Since I'm sure this questioner is not using one of your fancy make-believe non-existing compilers, I think we should discontinue this point, and get back to helping the questioner with his realistic real world problem.
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Expert Comment

by:nietod
ID: 6346414
magenta, do you understand that my suggestion of using the global sort was wrong.  Axter's code is the best you can do  (more or less) with VC.

You awarded the points to me, not to Axter.  That is your choice, but its a little surprising.

>> Since we can rule it out, there's no
>> point in continuing this conversation.
Since YOU have ruled it out.  There is no point.  There is never a point in trying to convince you of anything.  Certainly its is not rulled out.  how do you thik the C++ standard committee gets things done.  They don't talk about any feature that doesn't yet exist in a compiler?  Theyld get no where!
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Expert Comment

by:Axter
ID: 6346421
magenta,
I'm ususally not one to complain about a questioner's decission, but I posted a workerable method.
It was the only method available that could work with the std::list functiion in the GCC compiler.

I also suggested that you change your container to vector or deque.

If you would have used nietod's posted code, the code would not have worked.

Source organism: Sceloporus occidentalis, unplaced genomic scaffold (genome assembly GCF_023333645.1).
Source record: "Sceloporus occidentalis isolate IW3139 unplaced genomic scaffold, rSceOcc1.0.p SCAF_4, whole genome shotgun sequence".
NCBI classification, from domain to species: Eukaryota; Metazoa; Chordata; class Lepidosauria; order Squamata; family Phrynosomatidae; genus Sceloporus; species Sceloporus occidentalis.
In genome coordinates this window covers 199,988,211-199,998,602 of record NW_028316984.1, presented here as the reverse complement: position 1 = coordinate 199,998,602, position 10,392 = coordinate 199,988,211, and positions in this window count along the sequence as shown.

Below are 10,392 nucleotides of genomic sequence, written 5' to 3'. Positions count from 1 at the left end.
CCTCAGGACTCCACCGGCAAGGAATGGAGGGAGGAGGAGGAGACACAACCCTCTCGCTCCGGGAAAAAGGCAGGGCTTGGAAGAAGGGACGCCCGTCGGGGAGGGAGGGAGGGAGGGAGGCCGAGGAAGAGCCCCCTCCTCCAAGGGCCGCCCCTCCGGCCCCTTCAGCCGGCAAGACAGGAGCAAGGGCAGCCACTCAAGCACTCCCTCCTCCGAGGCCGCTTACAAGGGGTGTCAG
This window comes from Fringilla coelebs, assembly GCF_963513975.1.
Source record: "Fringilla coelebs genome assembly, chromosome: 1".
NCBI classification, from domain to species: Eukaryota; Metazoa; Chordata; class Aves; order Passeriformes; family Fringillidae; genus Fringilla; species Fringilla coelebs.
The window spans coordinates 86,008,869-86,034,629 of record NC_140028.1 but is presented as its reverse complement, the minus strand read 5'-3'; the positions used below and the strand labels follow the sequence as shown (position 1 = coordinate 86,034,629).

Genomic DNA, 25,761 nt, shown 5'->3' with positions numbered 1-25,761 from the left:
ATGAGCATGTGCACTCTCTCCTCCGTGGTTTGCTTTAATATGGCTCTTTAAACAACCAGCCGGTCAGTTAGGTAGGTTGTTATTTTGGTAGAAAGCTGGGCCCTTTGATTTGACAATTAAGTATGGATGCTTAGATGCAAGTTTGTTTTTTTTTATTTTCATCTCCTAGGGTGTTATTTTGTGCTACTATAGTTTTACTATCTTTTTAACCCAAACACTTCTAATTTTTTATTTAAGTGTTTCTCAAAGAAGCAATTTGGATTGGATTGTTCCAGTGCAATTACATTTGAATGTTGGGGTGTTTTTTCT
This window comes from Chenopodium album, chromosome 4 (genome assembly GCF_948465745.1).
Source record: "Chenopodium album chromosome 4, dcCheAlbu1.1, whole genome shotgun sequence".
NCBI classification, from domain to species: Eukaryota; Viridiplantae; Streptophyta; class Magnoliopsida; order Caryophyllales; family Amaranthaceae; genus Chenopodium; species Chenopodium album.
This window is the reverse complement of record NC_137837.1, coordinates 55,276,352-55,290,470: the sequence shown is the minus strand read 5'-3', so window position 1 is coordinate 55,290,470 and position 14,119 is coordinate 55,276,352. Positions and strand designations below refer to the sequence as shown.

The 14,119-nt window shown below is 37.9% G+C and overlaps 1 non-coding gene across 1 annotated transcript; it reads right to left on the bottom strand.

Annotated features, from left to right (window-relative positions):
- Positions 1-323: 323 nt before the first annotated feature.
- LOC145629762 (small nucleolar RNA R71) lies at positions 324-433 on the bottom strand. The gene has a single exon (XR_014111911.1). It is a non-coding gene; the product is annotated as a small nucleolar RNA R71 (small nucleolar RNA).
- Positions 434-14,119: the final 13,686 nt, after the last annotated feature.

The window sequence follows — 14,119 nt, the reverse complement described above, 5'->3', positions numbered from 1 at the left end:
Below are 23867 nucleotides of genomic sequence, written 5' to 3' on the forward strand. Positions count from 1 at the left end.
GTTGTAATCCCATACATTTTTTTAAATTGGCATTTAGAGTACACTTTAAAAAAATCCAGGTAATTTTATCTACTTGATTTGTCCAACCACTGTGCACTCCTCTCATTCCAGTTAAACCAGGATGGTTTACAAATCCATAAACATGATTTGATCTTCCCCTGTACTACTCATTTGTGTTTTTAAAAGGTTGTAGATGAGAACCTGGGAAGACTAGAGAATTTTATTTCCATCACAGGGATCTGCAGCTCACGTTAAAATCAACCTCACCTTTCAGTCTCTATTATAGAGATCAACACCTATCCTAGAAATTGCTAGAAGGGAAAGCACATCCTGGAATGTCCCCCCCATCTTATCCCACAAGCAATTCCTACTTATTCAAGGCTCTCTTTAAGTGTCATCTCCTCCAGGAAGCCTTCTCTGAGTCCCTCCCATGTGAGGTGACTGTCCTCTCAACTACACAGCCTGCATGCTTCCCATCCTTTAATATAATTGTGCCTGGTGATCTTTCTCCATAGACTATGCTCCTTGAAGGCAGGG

Since you did not provide feedback on my original posted method, and nieto's code does not work as-si, and you used my suggestion, I don't understand why you awarded nietod the answer, and I don't understand why you gave him the full amount.
Could you please help me to understand?
Thank you
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Expert Comment

by:nietod
ID: 6346460
Just the calrify,t he original worked with GCC.  It didn't work with VC. Axter's patch should work with both.
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Author Comment

by:magenta
ID: 6347057
Nietod's code was almost there. I had to change it to use a deque (there was no real reason to use a list) and some other very minor changes.

Thanks to everyone though! I think that this was a very interesting discussion.

Here is the final code that does exactly what I need:

#include <iostream>
#include <deque>
#include <algorithm>
using namespace std;

struct X
{
  int a;
  int b;
};

bool sortFunction(X* a, X* b)
{
  return (a->b <= b->b);
}

void print( deque<X*>& d )
{
  for ( size_t i = 0; i < d.size(); i++ )
    cout << "(" << d[ i ]->a << "," << d[ i ]->b << ") ";
  cout << endl;
}

int main()
{
  X o1 = {1, 9};
  X o2 = {2, 8};
  X o3 = {3, 7};
  deque<X*> l;
  l.push_back(&o1);
  l.push_back(&o2);
  l.push_back(&o3);
  print( l );
  sort(l.begin(),l.end(),sortFunction);
  print( l );
  return 0;
}

0
 

Author Comment

by:magenta
ID: 6347083
Axter, the reason why I awarded the points to Nietod and not you is because his solution worked with pointers without the need for an addition pointer-holder class. However, I understand what you are saying that your solution would work and that Nietod's needed some work.

Ideally,  I would have given points to both of you, but since everyone was posting as comments, and I chose to work off of Nietod's code instead of yours, I just decided to give it to him. I'm not sure why everyone does that (that seems to be pretty commmon at least with my questions) but if you had felt that strongly about your solution, then I think you should have given it as an answer and not a comment.

Again, my decision wasn't based on much, and it certainly doesn't mean that your solution was wrong or that it wouldn't work.